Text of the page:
As nurses, we should not only be in control of our work environments, but must also have the autonomy to design them in such a way that we can care for our patients in the way we were trained to care for them. As nurses, we cannot allow money and greed to be the determining factors in how well we are able to care for our patients. If we believe that patients come before profits, we have to take a unified stand for our patients and for ourselves. Nurses should support nurses; nursing organizations should unify and consolidate their resources to address the core issues that nearly all nurses face; and most important, unify to become most powerful voices in the healthcare system.
If You Want to Join In
The upcoming 2-day NTDC event will unify nurses behind the problem of unsafe nurse staffing, as well as promote and drive the discussion among nurses about federal and state safe staffing legislation. Two major proposals for safe staffing legislation are being introduced at the federal level in the 115th Congress.
Although the proposed federal legislation varies in approach to achieving safe staffing levels, NTDC is a unifying event to encourage nurses to become politically active at any level (federal, state, or institutional) in the legislative and policy making process as it pertains to nursing and healthcare. If you can't make it to Washington, interested nurses can consider joining the group's interactive forums online to connect with nurses around the United States and globally advocating for safe nurse staffing.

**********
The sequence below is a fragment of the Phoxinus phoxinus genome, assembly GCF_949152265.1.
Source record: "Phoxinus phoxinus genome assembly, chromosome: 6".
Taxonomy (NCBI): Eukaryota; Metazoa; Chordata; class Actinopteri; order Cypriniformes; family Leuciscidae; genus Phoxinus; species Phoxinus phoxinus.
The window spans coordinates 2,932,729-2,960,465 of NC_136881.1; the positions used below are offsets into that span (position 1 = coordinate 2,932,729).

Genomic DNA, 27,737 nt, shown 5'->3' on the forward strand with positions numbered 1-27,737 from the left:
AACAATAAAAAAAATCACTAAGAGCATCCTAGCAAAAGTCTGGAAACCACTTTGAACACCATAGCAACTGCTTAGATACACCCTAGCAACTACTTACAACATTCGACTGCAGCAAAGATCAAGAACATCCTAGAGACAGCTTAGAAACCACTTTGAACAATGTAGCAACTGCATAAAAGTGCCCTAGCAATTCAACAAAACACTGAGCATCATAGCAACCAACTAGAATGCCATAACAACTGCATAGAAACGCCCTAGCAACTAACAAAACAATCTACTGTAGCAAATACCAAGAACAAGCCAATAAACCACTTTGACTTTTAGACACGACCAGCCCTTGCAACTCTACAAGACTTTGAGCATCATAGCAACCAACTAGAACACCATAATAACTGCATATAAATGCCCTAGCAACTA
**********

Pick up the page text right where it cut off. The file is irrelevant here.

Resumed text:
NTDC Event Details
On May 4, 2017, the day before the rally, an optional patient safety conference, Nurses Resuscitating Healthcare, will take place in Arlington, Virginia, just outside of Washington, DC. The conference will be attended by 900 nurses and vendors, including nurse celebrities, scholars, and bedside nurses. The itinerary includes speakers, research presentations, a meet-and-greet, and a pre-rally information session.
On May 5, the NTDC rally will take place from 11:00 AM to 4:00 PM in front of the US Capitol to raise awareness on the part of our elected officials and the public about the problem of unsafe nurse staffing. All nurses who want to advocate for themselves and their patients are invited to participate. Follow the movement on Facebook or on Twitter: @NursesTakeDC.
Medscape Nurses © 2017 WebMD, LLC
Any views expressed above are the author's own and do not necessarily reflect the views of WebMD or Medscape.
Cite this: Nurses Are Taking Washington, DC - Medscape - Apr 04, 2017.